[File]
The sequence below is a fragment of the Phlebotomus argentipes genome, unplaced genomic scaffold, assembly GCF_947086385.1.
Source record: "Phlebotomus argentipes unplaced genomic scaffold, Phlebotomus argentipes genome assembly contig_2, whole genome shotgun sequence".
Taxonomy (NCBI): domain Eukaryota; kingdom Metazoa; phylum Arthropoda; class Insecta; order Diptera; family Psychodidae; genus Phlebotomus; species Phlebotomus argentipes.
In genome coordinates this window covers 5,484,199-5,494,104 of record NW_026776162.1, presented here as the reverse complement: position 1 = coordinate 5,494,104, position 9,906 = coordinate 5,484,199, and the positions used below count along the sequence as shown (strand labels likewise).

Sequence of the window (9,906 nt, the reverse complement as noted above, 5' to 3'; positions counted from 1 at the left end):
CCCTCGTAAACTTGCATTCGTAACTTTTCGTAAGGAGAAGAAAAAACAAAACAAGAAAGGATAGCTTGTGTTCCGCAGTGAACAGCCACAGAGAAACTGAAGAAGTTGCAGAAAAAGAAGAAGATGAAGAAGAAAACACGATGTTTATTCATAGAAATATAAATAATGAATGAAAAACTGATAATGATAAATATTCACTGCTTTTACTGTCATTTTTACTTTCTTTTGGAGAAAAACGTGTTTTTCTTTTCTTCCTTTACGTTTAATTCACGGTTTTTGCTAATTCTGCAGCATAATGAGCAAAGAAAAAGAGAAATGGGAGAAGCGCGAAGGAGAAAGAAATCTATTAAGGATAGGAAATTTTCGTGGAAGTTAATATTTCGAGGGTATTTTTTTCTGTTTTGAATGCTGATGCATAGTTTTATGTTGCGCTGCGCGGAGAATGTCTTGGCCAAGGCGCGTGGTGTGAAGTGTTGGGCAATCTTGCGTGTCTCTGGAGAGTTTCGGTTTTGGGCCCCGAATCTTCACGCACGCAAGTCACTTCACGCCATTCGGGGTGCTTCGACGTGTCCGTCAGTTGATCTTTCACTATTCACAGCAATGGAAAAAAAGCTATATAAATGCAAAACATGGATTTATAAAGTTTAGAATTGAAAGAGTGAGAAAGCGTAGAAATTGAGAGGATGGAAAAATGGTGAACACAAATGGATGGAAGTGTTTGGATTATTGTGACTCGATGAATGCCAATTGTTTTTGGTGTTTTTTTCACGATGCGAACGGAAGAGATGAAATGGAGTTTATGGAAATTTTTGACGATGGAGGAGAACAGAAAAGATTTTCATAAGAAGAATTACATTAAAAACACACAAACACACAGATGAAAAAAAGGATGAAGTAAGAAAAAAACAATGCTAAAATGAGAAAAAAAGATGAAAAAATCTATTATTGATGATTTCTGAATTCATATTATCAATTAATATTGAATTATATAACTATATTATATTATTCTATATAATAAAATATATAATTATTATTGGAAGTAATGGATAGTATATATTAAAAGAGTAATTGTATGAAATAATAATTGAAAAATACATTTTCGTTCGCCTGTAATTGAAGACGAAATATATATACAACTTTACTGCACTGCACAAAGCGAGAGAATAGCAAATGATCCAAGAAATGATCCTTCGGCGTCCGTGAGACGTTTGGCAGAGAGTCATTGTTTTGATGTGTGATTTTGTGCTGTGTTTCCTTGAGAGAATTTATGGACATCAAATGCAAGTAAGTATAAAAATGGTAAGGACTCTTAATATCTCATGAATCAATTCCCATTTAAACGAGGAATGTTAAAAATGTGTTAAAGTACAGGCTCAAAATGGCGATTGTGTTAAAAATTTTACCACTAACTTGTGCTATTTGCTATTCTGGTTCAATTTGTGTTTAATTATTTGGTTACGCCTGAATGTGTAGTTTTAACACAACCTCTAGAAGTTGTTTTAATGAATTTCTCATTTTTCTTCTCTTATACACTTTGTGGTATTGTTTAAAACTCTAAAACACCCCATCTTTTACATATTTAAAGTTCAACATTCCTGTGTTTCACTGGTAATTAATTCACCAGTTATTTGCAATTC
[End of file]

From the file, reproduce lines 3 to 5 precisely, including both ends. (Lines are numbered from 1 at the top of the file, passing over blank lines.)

Taxonomy (NCBI): domain Eukaryota; kingdom Metazoa; phylum Arthropoda; class Insecta; order Diptera; family Psychodidae; genus Phlebotomus; species Phlebotomus argentipes.
In genome coordinates this window covers 5,484,199-5,494,104 of record NW_026776162.1, presented here as the reverse complement: position 1 = coordinate 5,494,104, position 9,906 = coordinate 5,484,199, and the positions used below count along the sequence as shown (strand labels likewise).

Sequence of the window (9,906 nt, the reverse complement as noted above, 5' to 3'; positions counted from 1 at the left end):